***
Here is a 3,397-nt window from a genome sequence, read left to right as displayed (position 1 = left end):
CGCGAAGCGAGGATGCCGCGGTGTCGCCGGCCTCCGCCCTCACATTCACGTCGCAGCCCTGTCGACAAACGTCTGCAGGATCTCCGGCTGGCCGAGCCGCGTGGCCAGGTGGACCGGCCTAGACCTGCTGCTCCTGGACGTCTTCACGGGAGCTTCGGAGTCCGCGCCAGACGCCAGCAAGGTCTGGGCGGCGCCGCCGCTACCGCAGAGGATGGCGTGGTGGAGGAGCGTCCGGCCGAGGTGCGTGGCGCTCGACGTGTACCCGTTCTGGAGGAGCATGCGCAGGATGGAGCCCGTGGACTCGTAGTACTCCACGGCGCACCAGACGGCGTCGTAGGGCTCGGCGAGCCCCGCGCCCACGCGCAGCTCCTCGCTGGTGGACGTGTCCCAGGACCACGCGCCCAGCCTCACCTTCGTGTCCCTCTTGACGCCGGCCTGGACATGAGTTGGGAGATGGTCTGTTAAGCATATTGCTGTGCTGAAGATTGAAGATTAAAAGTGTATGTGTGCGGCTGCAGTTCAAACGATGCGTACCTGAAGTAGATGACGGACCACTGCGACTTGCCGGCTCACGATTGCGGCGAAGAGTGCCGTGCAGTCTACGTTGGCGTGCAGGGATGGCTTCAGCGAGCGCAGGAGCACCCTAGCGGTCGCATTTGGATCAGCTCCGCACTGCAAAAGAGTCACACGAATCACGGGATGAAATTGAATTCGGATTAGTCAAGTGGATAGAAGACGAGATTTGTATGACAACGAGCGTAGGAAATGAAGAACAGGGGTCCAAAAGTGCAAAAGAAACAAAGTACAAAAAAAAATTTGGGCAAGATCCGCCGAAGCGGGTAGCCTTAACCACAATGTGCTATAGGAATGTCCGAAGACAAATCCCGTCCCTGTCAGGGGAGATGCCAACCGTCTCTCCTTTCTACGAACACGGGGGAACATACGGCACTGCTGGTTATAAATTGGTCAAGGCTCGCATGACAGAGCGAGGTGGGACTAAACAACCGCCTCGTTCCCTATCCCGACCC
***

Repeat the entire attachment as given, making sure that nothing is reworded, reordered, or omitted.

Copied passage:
Here is a 3,397-nt window from a genome sequence, read left to right as displayed (position 1 = left end):
CGCGAAGCGAGGATGCCGCGGTGTCGCCGGCCTCCGCCCTCACATTCACGTCGCAGCCCTGTCGACAAACGTCTGCAGGATCTCCGGCTGGCCGAGCCGCGTGGCCAGGTGGACCGGCCTAGACCTGCTGCTCCTGGACGTCTTCACGGGAGCTTCGGAGTCCGCGCCAGACGCCAGCAAGGTCTGGGCGGCGCCGCCGCTACCGCAGAGGATGGCGTGGTGGAGGAGCGTCCGGCCGAGGTGCGTGGCGCTCGACGTGTACCCGTTCTGGAGGAGCATGCGCAGGATGGAGCCCGTGGACTCGTAGTACTCCACGGCGCACCAGACGGCGTCGTAGGGCTCGGCGAGCCCCGCGCCCACGCGCAGCTCCTCGCTGGTGGACGTGTCCCAGGACCACGCGCCCAGCCTCACCTTCGTGTCCCTCTTGACGCCGGCCTGGACATGAGTTGGGAGATGGTCTGTTAAGCATATTGCTGTGCTGAAGATTGAAGATTAAAAGTGTATGTGTGCGGCTGCAGTTCAAACGATGCGTACCTGAAGTAGATGACGGACCACTGCGACTTGCCGGCTCACGATTGCGGCGAAGAGTGCCGTGCAGTCTACGTTGGCGTGCAGGGATGGCTTCAGCGAGCGCAGGAGCACCCTAGCGGTCGCATTTGGATCAGCTCCGCACTGCAAAAGAGTCACACGAATCACGGGATGAAATTGAATTCGGATTAGTCAAGTGGATAGAAGACGAGATTTGTATGACAACGAGCGTAGGAAATGAAGAACAGGGGTCCAAAAGTGCAAAAGAAACAAAGTACAAAAAAAAATTTGGGCAAGATCCGCCGAAGCGGGTAGCCTTAACCACAATGTGCTATAGGAATGTCCGAAGACAAATCCCGTCCCTGTCAGGGGAGATGCCAACCGTCTCTCCTTTCTACGAACACGGGGGAACATACGGCACTGCTGGTTATAAATTGGTCAAGGCTCGCATGACAGAGCGAGGTGGGACTAAACAACCGCCTCGTTCCCTATCCCGACCC